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chapter2 - Chapter 2 Vector Differential Relations and...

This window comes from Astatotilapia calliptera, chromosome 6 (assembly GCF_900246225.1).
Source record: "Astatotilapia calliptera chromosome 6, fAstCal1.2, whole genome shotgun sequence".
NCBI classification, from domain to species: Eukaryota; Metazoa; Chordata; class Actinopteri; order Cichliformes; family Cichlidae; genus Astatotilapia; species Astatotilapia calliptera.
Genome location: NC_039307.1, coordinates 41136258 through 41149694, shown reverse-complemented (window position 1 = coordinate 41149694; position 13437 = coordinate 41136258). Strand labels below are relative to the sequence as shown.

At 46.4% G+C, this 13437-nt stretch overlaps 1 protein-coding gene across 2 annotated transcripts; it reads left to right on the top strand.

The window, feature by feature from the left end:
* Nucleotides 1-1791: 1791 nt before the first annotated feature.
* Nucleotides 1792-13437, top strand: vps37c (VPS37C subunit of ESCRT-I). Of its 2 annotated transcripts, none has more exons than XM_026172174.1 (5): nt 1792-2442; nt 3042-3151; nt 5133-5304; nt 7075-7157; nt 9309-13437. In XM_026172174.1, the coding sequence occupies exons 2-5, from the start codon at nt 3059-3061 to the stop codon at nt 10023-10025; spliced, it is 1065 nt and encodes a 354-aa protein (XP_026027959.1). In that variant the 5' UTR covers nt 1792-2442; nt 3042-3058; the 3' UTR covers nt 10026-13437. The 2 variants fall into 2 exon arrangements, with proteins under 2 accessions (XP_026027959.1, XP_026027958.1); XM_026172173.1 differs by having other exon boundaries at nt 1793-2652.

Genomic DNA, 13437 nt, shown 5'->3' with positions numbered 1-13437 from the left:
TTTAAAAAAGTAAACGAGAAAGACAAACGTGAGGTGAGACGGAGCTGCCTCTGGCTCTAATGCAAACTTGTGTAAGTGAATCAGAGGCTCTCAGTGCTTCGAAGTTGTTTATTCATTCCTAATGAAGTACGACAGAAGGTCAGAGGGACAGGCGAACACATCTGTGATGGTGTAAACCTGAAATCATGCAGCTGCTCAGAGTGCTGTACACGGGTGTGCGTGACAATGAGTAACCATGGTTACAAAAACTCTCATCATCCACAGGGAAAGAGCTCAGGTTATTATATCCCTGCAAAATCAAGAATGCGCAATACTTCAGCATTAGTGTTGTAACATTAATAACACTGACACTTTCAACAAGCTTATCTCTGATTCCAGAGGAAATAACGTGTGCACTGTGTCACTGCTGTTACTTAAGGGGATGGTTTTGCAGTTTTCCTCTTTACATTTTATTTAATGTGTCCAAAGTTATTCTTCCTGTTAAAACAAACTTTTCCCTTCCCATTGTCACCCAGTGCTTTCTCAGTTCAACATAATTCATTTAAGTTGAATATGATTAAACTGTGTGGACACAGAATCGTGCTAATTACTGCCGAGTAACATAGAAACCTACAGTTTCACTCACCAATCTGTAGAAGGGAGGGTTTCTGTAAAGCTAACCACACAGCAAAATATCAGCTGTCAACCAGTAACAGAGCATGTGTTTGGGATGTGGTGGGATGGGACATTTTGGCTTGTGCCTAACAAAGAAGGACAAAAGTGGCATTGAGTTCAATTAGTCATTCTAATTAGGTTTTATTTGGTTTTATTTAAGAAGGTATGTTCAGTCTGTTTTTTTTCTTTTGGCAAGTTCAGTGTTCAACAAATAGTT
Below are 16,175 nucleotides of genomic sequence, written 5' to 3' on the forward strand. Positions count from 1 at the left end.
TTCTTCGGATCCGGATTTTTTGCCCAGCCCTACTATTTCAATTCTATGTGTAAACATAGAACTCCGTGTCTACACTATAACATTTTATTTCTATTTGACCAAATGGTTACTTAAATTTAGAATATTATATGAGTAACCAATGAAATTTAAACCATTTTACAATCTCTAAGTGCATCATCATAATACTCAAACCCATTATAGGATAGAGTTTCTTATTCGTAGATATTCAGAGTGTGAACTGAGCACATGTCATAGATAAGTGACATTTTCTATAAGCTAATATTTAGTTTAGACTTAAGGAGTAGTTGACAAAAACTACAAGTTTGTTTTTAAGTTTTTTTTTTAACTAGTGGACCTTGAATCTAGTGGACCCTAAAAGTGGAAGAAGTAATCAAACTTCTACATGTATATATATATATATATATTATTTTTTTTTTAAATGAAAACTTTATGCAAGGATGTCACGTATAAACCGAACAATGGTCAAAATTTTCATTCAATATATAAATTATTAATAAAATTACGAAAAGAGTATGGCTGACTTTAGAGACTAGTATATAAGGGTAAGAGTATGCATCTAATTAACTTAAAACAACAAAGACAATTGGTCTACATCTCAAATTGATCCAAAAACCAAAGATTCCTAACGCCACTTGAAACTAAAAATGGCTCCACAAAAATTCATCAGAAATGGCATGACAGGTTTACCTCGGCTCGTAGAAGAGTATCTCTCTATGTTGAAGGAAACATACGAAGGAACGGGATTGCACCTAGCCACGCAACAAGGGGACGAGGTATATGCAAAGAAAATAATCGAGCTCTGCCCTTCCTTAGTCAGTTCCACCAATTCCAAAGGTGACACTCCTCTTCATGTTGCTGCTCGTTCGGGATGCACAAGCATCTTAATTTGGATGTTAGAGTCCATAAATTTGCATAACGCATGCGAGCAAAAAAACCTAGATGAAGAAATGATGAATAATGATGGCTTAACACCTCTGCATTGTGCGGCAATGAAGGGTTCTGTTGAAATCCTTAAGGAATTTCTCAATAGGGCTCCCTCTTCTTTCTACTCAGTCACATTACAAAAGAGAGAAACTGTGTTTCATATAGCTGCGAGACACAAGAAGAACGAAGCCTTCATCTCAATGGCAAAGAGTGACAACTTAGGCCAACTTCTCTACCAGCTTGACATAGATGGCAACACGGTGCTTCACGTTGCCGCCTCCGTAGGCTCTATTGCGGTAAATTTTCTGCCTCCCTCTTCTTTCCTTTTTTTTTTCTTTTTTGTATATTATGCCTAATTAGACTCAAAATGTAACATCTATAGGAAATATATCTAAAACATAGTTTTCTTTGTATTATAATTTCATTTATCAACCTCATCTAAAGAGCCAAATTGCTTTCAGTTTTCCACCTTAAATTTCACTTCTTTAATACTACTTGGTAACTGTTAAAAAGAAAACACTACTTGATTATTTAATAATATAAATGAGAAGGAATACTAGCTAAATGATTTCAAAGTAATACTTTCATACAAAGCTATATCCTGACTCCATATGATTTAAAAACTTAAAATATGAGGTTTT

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Unformatted text preview: Chapter 2 Vector Differential Relations and Maxwell’s Differential Relations in Free Space . 9mm: To derive the dzfierential forms of Maxwell’s equations in free space from their integral versions postulated in Chapter 1. —-> Requires the divergence theorem and the theorem of Stokes. —a Requires the gradient, divergence, and curl operators of vector analysis (i.e., derivatives of fields with respect to spatial coordinates). ' The difi‘eremialforms of Maxwell’s equations are useful for the study of: 0 Electric and magnetic fields in material regions (Chap. 3). * Solution methods for practical electric and magnetic systems (Chaps. 4 and 5). - Electromagnetic waves and propagation (304-352, etc...) ' Begin with some background on the differentiation of vector fields... 35 13: Chapter 2 °In many physical problems involving vector fields, a knowledge of their rates of change with respect to space, time, and other parameters is often important. —> Vector derivatives. A t -------------_--_------- ---t----i d -: . F __ ' — I ——=—- - £3. 4;) - $(________fiw;~j 5M) =.= ORDINHRY DERIVHTIVE or f to. 1m: 0L. PROVIDED 77-m7' 7715 “Lin/7' Ex/svs'. x» "‘ Lmrr Ems-rs " Q waved—Meme: & fay/7f. 9‘ DO f E 3-5 Have Gnu: Qttecnou? ' Eu. Af:f(u.+Au.)- f(u.) Ly / (cum) f/u'lAu) f ALL V“) 3518: Chapter 2 . F: = amen: o LET 7c: FUAJ} f: £04.); 6' : ECU.) LET - fcr) f(X’ 7’ 2‘) "‘ I = VEcroR urn; (00835. x, 3,-3“ Ml : f;d_. + F3; THEAI, <10. du. LL 3f(x,1,z) = M (f(x+Ax,:1,£)-f(x,1,z) ) Ax-bo AX JggL = 3:. g + pi 9" du. du. du. 3(- Is BE A game ? a! JCfXQ) = df X9 + fx d9 ’K- 00 1’ mo 3: Ham: W6 DIRfCWO/V? d“, du. d“ 3X 9" SIMILAR EXPRESSIONS 5R i AND i? 8'; a: _A_/._§. cg : SCALAR. . 445. IF f H43 gun/113995.; PARTIAL Demwmrar or A7' 4mg— fle W, Wan/.- a‘f : air 3X33 639x 3513: Chapter 2 3513: Chapter 2 H 11$ 1' ES lrE'l! ' The space rate of change of a scalar field close to a given point is often of physical interest. The vector differential operator known as the gradient can be used to characterize the direction and magnitude of the maximum space rate of change of a scalar field. . LE-r f: (“may ‘43) 8.5 :9 "Carmen/rd $14007” " Scam»? H‘Lb. 7716 m or qu‘hlux) .De-Pcms or! The Coon-t an“l:‘~0 “3 , 8m- Hni 35M we WIN Lmfl 0R SURFACES: NE. df‘ 5 (mm. (HA/v66 m 1". 35 1 B: Chapter 2 dn : Swot-r57 (Le. ,L) b/mcc PAM [‘3 7a ,5"; - Tue Ftp/m 3‘ mo 33 ARE Lama A VEC'rbR Elm/mg d1 RPM on! .5} ma 5'2. Rear LL I all z dl,a. _. —l 4— dizgz + digs” Tye Moo/v7" Er die: if du, +_af duz + 3'? eiu.3 gala: flames IN ROM 5"" au‘ 3&3 B 71: If“ But all, z: hldu.’ / c112: hzduz/ (£13 7-: I13 0/113 (in-916cm +97%! + at 9 5:6; I :0" 2. $3 3 7. * EXPRESS df' A: A "DOT anauc‘r” oF Two Vac-mks: “(e-Sf. + %f + e) w WWW W CALL Tins @unth/TY THE 62.4mm?" 0F THC vacr/M/ F, 0/? SIMPLY and (F)- 8 =‘.> dn = dfl cos 9 E 73': Shim D/s-zmas F4014 2M5: 73:53 1.2., [3134(9) = E Them Space- 2472:“ | '3'; or cums-E aF Par/‘3. 6-241);ch —- Spec/n: (can. 5737-01: _L. CART€SIM COORDINW'E'S -‘ and“): 3x32; + 93%; +9131; . PROPERTIES OF 324 (F) g 2. C/LmDP/mt. CDoRDmm-res : __I_ /. grad (F) .J— 7?) Ecpnu - VALuE SURFACES 3? ‘4’? I - 5 pp 5: P P aw SAME E -VAl.uE 5: arms 7-25”: I F 3 mu u ’ 3. SPHCRICFL. Coolant/rams: dF=o => agle)-d_£=o $63467)_Ld£ - 3__rad(F)=2~§_E +3.1. +0. 1 3f (fl- 0"! 1-16.: MM EauI—Vnmi SuRmcf.’) r 3f 0 Fgg " rsma A; R d ‘ Z. Tm: Vecm 3m 0‘) Guys Bow 7m: HASH/724D: X- b/Frekavr ER”: Fok EHCH C0021) 3/ ., RN13 771E DIRECT/ON of we HflXmfiL SPACE PM of CHflNGE of F E M Pom-r MI I! PEG/cal. fl/VLLfi 3mm cg /fl~o (P). dF : [Marfldlcose m => G/f‘ mnxtnun («ME/V 5=O° 5&6?er Jae. 10 q 6‘ ,, \\ CQNSERVATIVE PROPERTY n OF grad (F) - Recall, a X- AN IMPORTHNT wrcékm. PROPERTY oF grad (F) grad( f ) wax—Bi + ayaj- + a: J: a a For? EM new 71:5de x5 : ax y z 55 8mm! (nun/.4 = o 1 oDefme a vector partial differential operator represented by the symbol V (pronounced del) as follows: 3 a 3 V sala— + ayg— + 825— Hows FOR ALL “weLL- 861mm” SCAM}? Emma/VJ F, x y 2 Then, :5 And new grad (c) I: A CoNJERWmt/E 5a». a a a V A grad(f)=Vf=ax—:+ay—f-+az——j: 3x 8y dz 0 PROOF 3 . ——-—-—-— 1.e., CONSIDER, P 7 P :9 grad(f) s Vf facadcryd; =fdr =[r] P. ’3 . I; * “grad ” and “V ” are often used interchangeably in __ _ a o o coordinate-free expressions, but V has a specific meaning in each " {(ulfilzfifi) — F( M, , “z I L‘ ), specific coordinate system! FER THE POI/v73“ 8 (“fl “f, (4;) g! P( my up L13), (N434 V defined only for rectangular coords here!) ‘TH K5, 1: P ~The same symbol V will be used to signify some additional 3? grad (r) . 44 = f df‘ : [43] ° :0, differential operations on vegtors, where different meanings for V 1 If, P must be used in different coordinate systems. 0 3518: Chapter 2 ll — Ema]; Consider a scalar, time—independent field in some region of space given by: T(x,y) = 200x +100y then, VT 5 grad(T) 23x31 + ayi]: + gala: 3): By 82 = 200 aJr + 100 ay (0) Graph of T = constant. (b) Side view of (a). 3518: Chapter 2 1. 2. 3. Question: Free Space Statics Field: E or B ? (Explain) Sources: pv orJ ? (Why?) How is source “A” related to “B” ? (Discuss) 12 3518: Chapter 2 13 Question: Free Space Statics 1. Field: E or B '? (Explain) 2. Propose a source configuration to generate this field. (Hint: Two basic source configurations are required together.) 3518: Chapter 2 14 m n. E I: E.” - As with scalar fields, the space rate of change of a vector field close to a given point is often of physical interest. -The divergence of a vector field F(r,t) is a measure of the net outwardflwc of F per unit volume at a point P, i.e., div F 5 lim 3 (flux lines/m3) 8H1 div F E 1 [M + a(FZhIhS) + a(F3hihz) 8112 3113 * What is the physical significance of a divergent field? Fig. 2.1: The meaning of div F: net outward flux per unit volume as Av —> O. 3518: Chapter 2 15 - Recall the use of flux lines to represent variations of vector fields graphically: Flux lines indicate at each point in a region of space: 1.The direction of a vector field. 2. The magnitude of a vector field. ~If a vector field F is representable by a continuous system of unbroken flux lines in a volume region: => The region is source free, or equivalently, 2: F is divergenceless, i.e., div F = 0 (Fig. 2.2 (a )). - If the flux plot of F contains broken or discontinuous flux lines: => The region contains sources of the field flux, i.e., => F has a nonzero divergence in that region (Fig. 2.2 (b )). Arbitrary closed (b) Fig. 2.2: (a) A vector field F in a source-free region (as many flux lines enter S as leave it). (b) A vector field in a region containing sources (S possessing net outward flux). 3518: Chapter 2 16 17 Divergence — Specific Coordinate Systems t Note: div F in cartesian coordinates: . aF BFy 6F 1. Cartesian coordinates: dwF = 8; + 33:— + 5:: BE: BF) an +._+_ =>divFEV~F diVF = 8x By 82 ‘ - v . * ' 6‘ ’ ,9 Hi . 97 ‘ v 2’ Circular cylindrical coordinates: The notatlons le F ‘and V F are used mterchangeqb'ly in coordinate-free expressmns, 1314; V has speCIfic vector definition in cartesian coordinate system. div F = Limpp) + ifl + 838 P P p 890 z - mama Find the divergence of each: 3. Spherical coordinates: (b) L = ap([{ /p ) 1 ~a—(ngin9) + 1 aF‘” mm as ”may divF = i r2 (rzFr) + 24w * div F = scalar-valued field. 1 ““:-.;*_.i7" \_ \:T\Test closed ‘ surface S * div F has difi‘erentforms in different coordinate systems ! 3*WhatisdivLatp :0? 3518: Chapter 2 ' 3518: Chapter 2 Flux Plots and Divergence (lid 18 3513: Chapter 2 19 MW - If F(r, t ) is “well-behaved” in some region of space, then: j (div F) dv 5;} F~ds V S is true for the closed surface S bounding any volume V. Fig. 2.3: Geometry of a typical volume V bounded by a closed surface 5 used in relation to divergence theorem. =The volume integral of ((div F) dv ) taken throughout any V equals the net flux of F out of the closed surface S bounding V. N.B: “well-behaved” => F and V-F are continuous in V and on S. -The divergence theorem (also known as Gauss’s theorem) is mainly used to transform surface and volume integrals. => Required for establishing several useful equations and theorems of electromagnetic theory. 3518: Chapter 2 20 Divergence Theorem — Maxwell’s Equations -The differential, or point, forms of two of Maxwell’s equations can be derived from their corresponding integral forms by using the divergence theorem. 1. Gauss's Law for Magnetic Fields - Apply the divergence theorem to the Maxwell-Gauss integral law for magnetic fields: 953-615 = 0 => [(divawv = 0 S V must hold true for any V. Therefore, the differential form of Gauss’s law for magnetic fields is given by: V-B=O => A differential equation that must hold everywhere! Note: V-B=O z: B is divergence- free. => B is solenoidal. => The flux plot of any B field must consist of closed lines. 35 1 8: Chapter 2 21 2. Gauss’s Law for Electrig Fields in Free Space 0 Apply the divergence theorem to the Maxwell—Gauss integral law for electric fields: rfieoE-ds = [pvdv S V => V()deoE v=vfpvdv => V[V~(£OE)—pv]dv = 0 must hold true for any V. Therefore, the differential form of Gauss’s law for electric fields is given by: V‘(%E) = pv z: A dfierential equation that must hold everywhere! *The divergence of electric flux (80E) at any point in a region is precisely equal to the volume electric charge density there. :> The flux sources of E fields are electric charges! z: Electric field lines can only originate or terminate on electric charges. 3518: Chapter 2 22 V, gm of a Vector; Eigld ~The curl of a vector field F(r, t) is a pointwise measure of the circulation of F around a closed path, per unit area bounded by the path contour. * Pointwise circulation 27 The circulation of a vector field F around a closed path 5 is defined as: Circulation of F around a E i det t z: F has nonzero curl at a point if the circulation of F about a differential path a that encircles the point is nonzero. 0 For a vector field F(r, t): curl F => an oriented circulation 2; avector result! (Explain!) z: curl F is defined component-wise, as follows : 43nd: [curlFL- s Alim 1—— .l'i—)O A51. Hence, curlFE al[curlF]1 + az[curlF]2 + a3[curlF]3 3518: Chapter 2 23 -Note: The component surfaces Asi are flat (i.e., planar) with positive normal directions given by ai. The positive integration sense about t is given by the right~hand rule (R.H.R.). As] —> d5 Integration sense Ilfcurl F11 (ui)// Fig. 2.4: A closed line 6 bounding the vanishing area AS], used in defining the a; component of curl F at P. Curl — Differential Definition oThe difierential expression for the curl of a vector field F in generalized coordinates is given by the following determinant form: 31 32 33 mm 3111 hlhz a a a 3518: Chapter 2 24 Aside: curl F also written rot F (“rotation of F”). * What is the physical significance of a rotational field? Rotational field => Non-conservative field! Irrotational field = Conservative field! oRecall, curl F at a point is vector whose magnitude is an indication of the net circulation of F per unit area about the point. 0 Examples? Paddle wheel I Fig. 2.5: A velocity field in a fluid, with an interpretation of its curl from the rotation of a small paddle wheel. 35 1 B: Chapter 2 25 Curl — Specific Coordinate Systems 1. Cartesian coordinates: BF curlF =ax[%—l:f—%:_y] + ayPFx _y_2_] + 34 y 3F; 2. Circular cylindrical coordinates: 3172 GP BF 3F “““F = apli‘sa‘ 35’] * “tire-232i l_i1. F _.l_§fé 3. Spherical coordinates: r sine 8 “““F = 3’ [i(F¢sin9)- .332] + ae[ 1 8F, 6 )] 3¢ 3 BF} 7km — ] 2 curl F has difi‘erent forms in dijferem coordinate systems. Aside: In cartesian coordinates: curl F :— V x F (check 3) * The notations “curl” and “V x ” are used interchangeably in coordinate—free expressions (. ..be careful!) 3518: Chapter 2 26 -— M Long thick wire problem (radius a; current I). chncg: H I? : (3(0. 27m." AHPERe’s Law :> 8¢ = L >0. #7:? 6’ P y. 0 gfl.‘ : Q<¢L 7711‘ ‘X’ COHPHRE To CuRJZEMr Davyrry g" OVER PRGELEH QEG/ON I 3518:Chapter2 Rotatignal Fields —- Elux Plgts * Discuss the “curl” of this field. ‘33 27 F "r 3513: Chapter 2 Rotational Fields — Flux Plots Stokes’s Theorem . If F(r, t) is “well-behaved” in some region of space, then: M g _ *“ ""'""'-——___...._._"__."" “”57”” f (curl F)-ds = fwd: _* S l M ““— —_ _— holds for every closed line t in the region, if S is a surface _ “NE”? bounded by a. ——— u m m m m.“ —:———.—_'._.__.'_"""" “”‘"‘NT u m“ “‘- l S K (pasmve side) lntémfi‘ sense of * Discuss the “curl” of this field. fem“ Fig. 2.6: Geometry of a typical open surface S bounded by the closed path (used in relation to Stokes’s theorem. =9The net flux of (curl F) through any open surface S equals the net circulation of F around the closed path a bounding S. - Stokes’s theorem is primarily a mathematical tool — used to transform surface and contour integrals. . Useful in BM. theory? 3518: Chapter 2 3518: Chapter 2 ' 30 Stgkes’s Theorem — Maxwell’s Equations oThe differential forms of two of Maxwell’s equations can be derived from their corresponding integral forms by using Stokes’s theorem. 1. Fargday’s Law £12m = 7%] Bcds (foranyS) t S . A dzfi‘erential equation that must hold everywhere! :9 The curl of E at any point is exactly equal to the time rate of decrease of B at that point. 3518: Chapter 2 31 2. Ampg‘re’s Law gEree-§pace2 —l— B-dt = {Lds +4—f EOE-d5 (for anyS) ”0% S dt 5 3 f[(V></JJIB) — J — §;(&)E)]-ds = O (for any S) S - A difierential equation that must hold everywhere! => The curl of (B/po) at any point is equal to the sum of the electric and displacement current dengue; there. 35 1 B: Chapter 2 32 re ' a ic u ions 01f the electric and magnetic fields in free space are static, the operator 8/&t appearing in the Maxwell-Faraday law and in the MaxwelLAmpere law should be set to zero: Vx E = 0 Must hold at any point! => Any static E field is irrotational (conservative). (Don’t forget: V ' (80E) = pv must also hold at any point.) 2. Ampfim’s Law: VX-B—z #0 J => The curl of a static B field at every point in space is proportional to the current density J there. :> B circulates “around” all current regions! (Don’tforget: V'B = 0 must also hold at any point.) 351 B: Chapter 2 33 V 1 Ci rl 1'! iv- r r' - For f = fir, t) sufficiently smooth: div( grad(f)) = V- (Vf) = sz - In generalized coordinates: _ l a [22/23 6/ a ml 6)“ 6 121122 (if) v (Vf) — [11/12/13 [6111 (T a“! + (91‘; [12 6111 + 6313 h} alla =9 Laplacian operator: l 6 Izz/t3 0 8 hshl 0 a [11/12 6 V _=. + + 6 [21/12/23 0111 kl 5a; 0112 111 an; an, [13 u} 4 N Ill * Laplacian operator familiar? (Recall Laplace’s Equation.) - The Laplacian operator is useful for obtain both tune-static (Chaps. 4 and 5) and time—varying EM—field solutions. 3513: Chapter 2 1. Cartesian coordinates: V'(Vf)EV2f= 51f 52f 52f a? + a +7 6e M 2. Cylindrical coordinates: 34 1 5 6f 1 61f 02f V2 EV'V =——— —— ————— — f f 100p pap)+p’6¢2+5z2 3. Spherical coordinates: 1 5 (3f 1 5 0f 1 ff 2 _‘__ Z_ Vf‘fi ar('a 7+) #5111030 (”9519+ r sinleadfi * Does V7— apply to vectors? Yes: a 13/2, 6 a 1 6 it): a 2 = 2 3 VF_/zlhzh3[6ul</zl au,)+ x (alFl + 32F; + 33173) 6112 l [12 6112 )+ 6113 ( Izlhz a [[3 6113 3518: Chapter 2 35 - e.g., in cartesian coordinates: VZF = axsz, + I’VIF, + I‘VZF, *Y‘f=-(5% 3;? 5.95%) +339: +§§s+§§i) 915...)? 9‘) *9*(-5:r* 335'“??? - Note; There are two definitions for the Laplacian operator, one for scalar fields and one for vector fields, i.e., the definition of V2 is context dependent! 3518: Chapter 2 36 gm Qurl Qperatgr 0 For F = F(r, t) sufficiently smooth: curl (curl F): V x (V x F) - In generalized coordinates: I gels r—‘l S‘s- fi-u A gm ”‘53 1 E? Q} 531 V l___l L—V‘J Vx(VxF)=u{a (3’52_E -3 fl_fl a} 6x 6} dz dz 5:: 3518: Chapter 2 37 - Note: It can be shown that the following vector identity holds: Vx (VxF)=V(V-F)—V2F Provides a useful relationship between the curl- curl and Laplacian operators for divergenceless fields: Vx(VxF)=—V2F ifV-F=O * The two identities above hold in all three coordinate Systems! Summary of vector Identifies M Algebrair Diflnmtml (1) >r- G: G F (II)VU+g)=Vf+V§ (2)FxG=—GXF (l2 -(F+G==V' F+VG (3)17 (G+H)=F- G+F-H (l3)Vx(F+G)==VxF+VxG (4)17 X(G+H)= FXG+FXH l4)V(fg) ==ng+gi (5)Fx(GxH)= G(H-F)—H(F-G) (15)v (jF): F~Vf+f(V-F) (6)F (GxH): G (HxF)=H-(FxG) (16V) -m(FxG) m=~G (VxF)— F (VxG) (l7)Vx(fF)= (VflxF+f(VxF) Integral (-18)v Vf= V’f 7 par: v.“ (19)v-(er).—.0 )3st s I” D (20)Vx(Vf)=O 8>gfiF-dt=fs(me-d- (2|)Vx(VxF)zV(V~F)—V1F (22) v x (ng) == fo Vg (9) {firm ~11: ,= I, H W: + (W) - MM 110) gfisL/Vg—gm-ds=f,<fvzg—gvzf>dv 3518: Chapter 2 38 Green’s integral theorems are really specialized versions of the divergence theorem. ° Green ’sfirst integral theorem: 5135mm 'd- = f, [fV‘g + (W) - were .5‘ an, til-(r173) = (QM-(ya) +F(g"a) (55; mi) =$ fiksr INML mam j Ln 1?: FY3; f (#23). 4.: =fy-ceyg)dv; - Green ’3 second (symmetric) integral theorem: 5f; w; -gi) -ds = f, thg —gv2mv —— LET G = 317:). f (Syria; =flfgyzr+(gg).(yr)]ar V ,—.—————-—__ J' / / , ‘7 fur-man- fizw I‘T INTEGRAL flcozen: :7 5’6ch Marc-yam. 7759904 -/ ‘X‘ ASSQMING- ALL Faucfloflf “WEI—L'Ee‘h’fiI/ED H /N V RAID ON A" 3518: Chapter 2 39 - Green’s integral theorems are important in proving the uniqueness of vector fields that satisfy Maxwell’s equations. 0 Why is uniqueness important? 0 Consider the Helmholtz theorem: The Helmholtz theorem shows that the specification of both the divergence and the curl of a vector field in a region of space along with particular boundary condition on the boundary of the region, are sufficient to make the vector field unique. Egteg Maxwell’s equations specify the divergence and the curl of both E and B in a region, so that these relationships, together with appropriate boundary conditions, can be expected to yield unique field solutions for E and B! h r — - Study complete chapter except for Sections: 2—6, 2—9, 2—10, 2-11. 3513: Chapter 2 ...